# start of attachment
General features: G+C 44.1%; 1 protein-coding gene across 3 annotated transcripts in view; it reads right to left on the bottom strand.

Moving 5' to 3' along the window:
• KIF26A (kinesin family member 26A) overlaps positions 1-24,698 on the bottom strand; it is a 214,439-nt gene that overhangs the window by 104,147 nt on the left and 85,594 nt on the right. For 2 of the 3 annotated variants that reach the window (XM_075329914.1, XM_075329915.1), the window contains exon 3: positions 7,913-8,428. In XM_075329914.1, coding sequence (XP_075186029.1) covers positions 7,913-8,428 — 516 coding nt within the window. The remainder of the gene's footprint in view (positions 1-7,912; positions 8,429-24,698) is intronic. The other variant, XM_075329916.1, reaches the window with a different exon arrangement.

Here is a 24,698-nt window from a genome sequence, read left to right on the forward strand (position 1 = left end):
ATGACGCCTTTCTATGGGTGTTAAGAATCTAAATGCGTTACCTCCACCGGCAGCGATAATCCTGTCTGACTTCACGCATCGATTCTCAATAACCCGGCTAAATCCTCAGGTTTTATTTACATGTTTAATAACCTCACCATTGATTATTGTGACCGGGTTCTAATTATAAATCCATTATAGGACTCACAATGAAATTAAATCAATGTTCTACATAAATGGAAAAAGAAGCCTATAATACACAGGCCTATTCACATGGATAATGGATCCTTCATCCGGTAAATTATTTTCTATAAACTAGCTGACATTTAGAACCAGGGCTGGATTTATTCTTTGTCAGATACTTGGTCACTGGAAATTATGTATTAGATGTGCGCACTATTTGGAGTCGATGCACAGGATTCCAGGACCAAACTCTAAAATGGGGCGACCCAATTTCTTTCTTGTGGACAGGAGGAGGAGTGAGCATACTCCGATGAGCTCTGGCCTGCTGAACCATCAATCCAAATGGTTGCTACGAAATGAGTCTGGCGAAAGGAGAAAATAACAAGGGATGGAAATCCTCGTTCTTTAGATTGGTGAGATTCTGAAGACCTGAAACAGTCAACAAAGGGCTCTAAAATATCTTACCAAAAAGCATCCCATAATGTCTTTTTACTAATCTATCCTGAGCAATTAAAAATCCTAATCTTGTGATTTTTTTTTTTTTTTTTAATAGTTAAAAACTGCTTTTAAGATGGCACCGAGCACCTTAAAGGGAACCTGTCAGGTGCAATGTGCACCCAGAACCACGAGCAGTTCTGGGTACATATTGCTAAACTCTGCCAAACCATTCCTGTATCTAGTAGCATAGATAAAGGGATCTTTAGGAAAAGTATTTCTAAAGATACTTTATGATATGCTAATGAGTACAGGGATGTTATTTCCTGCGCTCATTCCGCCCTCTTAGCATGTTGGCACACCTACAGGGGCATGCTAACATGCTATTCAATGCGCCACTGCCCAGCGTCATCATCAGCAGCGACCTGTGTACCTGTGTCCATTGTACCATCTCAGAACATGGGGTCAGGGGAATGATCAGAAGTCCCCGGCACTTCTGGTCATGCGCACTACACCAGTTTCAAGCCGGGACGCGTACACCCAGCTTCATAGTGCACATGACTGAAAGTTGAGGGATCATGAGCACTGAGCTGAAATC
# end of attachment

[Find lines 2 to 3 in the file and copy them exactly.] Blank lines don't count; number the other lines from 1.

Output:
Moving 5' to 3' along the window:
• KIF26A (kinesin family member 26A) overlaps positions 1-24,698 on the bottom strand; it is a 214,439-nt gene that overhangs the window by 104,147 nt on the left and 85,594 nt on the right. For 2 of the 3 annotated variants that reach the window (XM_075329914.1, XM_075329915.1), the window contains exon 3: positions 7,913-8,428. In XM_075329914.1, coding sequence (XP_075186029.1) covers positions 7,913-8,428 — 516 coding nt within the window. The remainder of the gene's footprint in view (positions 1-7,912; positions 8,429-24,698) is intronic. The other variant, XM_075329916.1, reaches the window with a different exon arrangement.